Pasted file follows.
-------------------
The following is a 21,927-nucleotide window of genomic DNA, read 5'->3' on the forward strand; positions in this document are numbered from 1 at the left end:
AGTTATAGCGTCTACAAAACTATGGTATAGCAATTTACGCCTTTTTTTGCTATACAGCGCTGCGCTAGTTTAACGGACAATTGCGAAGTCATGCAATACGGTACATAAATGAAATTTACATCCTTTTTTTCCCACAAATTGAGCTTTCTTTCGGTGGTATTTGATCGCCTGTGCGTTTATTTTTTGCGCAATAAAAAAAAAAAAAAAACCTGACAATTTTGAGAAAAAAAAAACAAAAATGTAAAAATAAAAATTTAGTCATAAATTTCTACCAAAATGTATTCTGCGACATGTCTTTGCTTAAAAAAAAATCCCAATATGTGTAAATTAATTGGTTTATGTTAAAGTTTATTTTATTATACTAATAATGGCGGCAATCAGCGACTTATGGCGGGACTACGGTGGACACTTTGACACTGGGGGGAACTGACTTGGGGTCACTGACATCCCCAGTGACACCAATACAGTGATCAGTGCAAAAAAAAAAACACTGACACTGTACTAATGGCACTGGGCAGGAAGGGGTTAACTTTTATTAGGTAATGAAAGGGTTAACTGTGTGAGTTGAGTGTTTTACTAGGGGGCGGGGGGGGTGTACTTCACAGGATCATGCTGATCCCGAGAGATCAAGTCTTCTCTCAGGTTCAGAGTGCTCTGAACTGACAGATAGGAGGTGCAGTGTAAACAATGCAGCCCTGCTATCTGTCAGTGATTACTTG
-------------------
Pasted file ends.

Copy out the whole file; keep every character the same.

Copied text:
The following is a 21,927-nucleotide window of genomic DNA, read 5'->3' on the forward strand; positions in this document are numbered from 1 at the left end:
AGTTATAGCGTCTACAAAACTATGGTATAGCAATTTACGCCTTTTTTTGCTATACAGCGCTGCGCTAGTTTAACGGACAATTGCGAAGTCATGCAATACGGTACATAAATGAAATTTACATCCTTTTTTTCCCACAAATTGAGCTTTCTTTCGGTGGTATTTGATCGCCTGTGCGTTTATTTTTTGCGCAATAAAAAAAAAAAAAAAACCTGACAATTTTGAGAAAAAAAAAACAAAAATGTAAAAATAAAAATTTAGTCATAAATTTCTACCAAAATGTATTCTGCGACATGTCTTTGCTTAAAAAAAAATCCCAATATGTGTAAATTAATTGGTTTATGTTAAAGTTTATTTTATTATACTAATAATGGCGGCAATCAGCGACTTATGGCGGGACTACGGTGGACACTTTGACACTGGGGGGAACTGACTTGGGGTCACTGACATCCCCAGTGACACCAATACAGTGATCAGTGCAAAAAAAAAAACACTGACACTGTACTAATGGCACTGGGCAGGAAGGGGTTAACTTTTATTAGGTAATGAAAGGGTTAACTGTGTGAGTTGAGTGTTTTACTAGGGGGCGGGGGGGGTGTACTTCACAGGATCATGCTGATCCCGAGAGATCAAGTCTTCTCTCAGGTTCAGAGTGCTCTGAACTGACAGATAGGAGGTGCAGTGTAAACAATGCAGCCCTGCTATCTGTCAGTGATTACTTG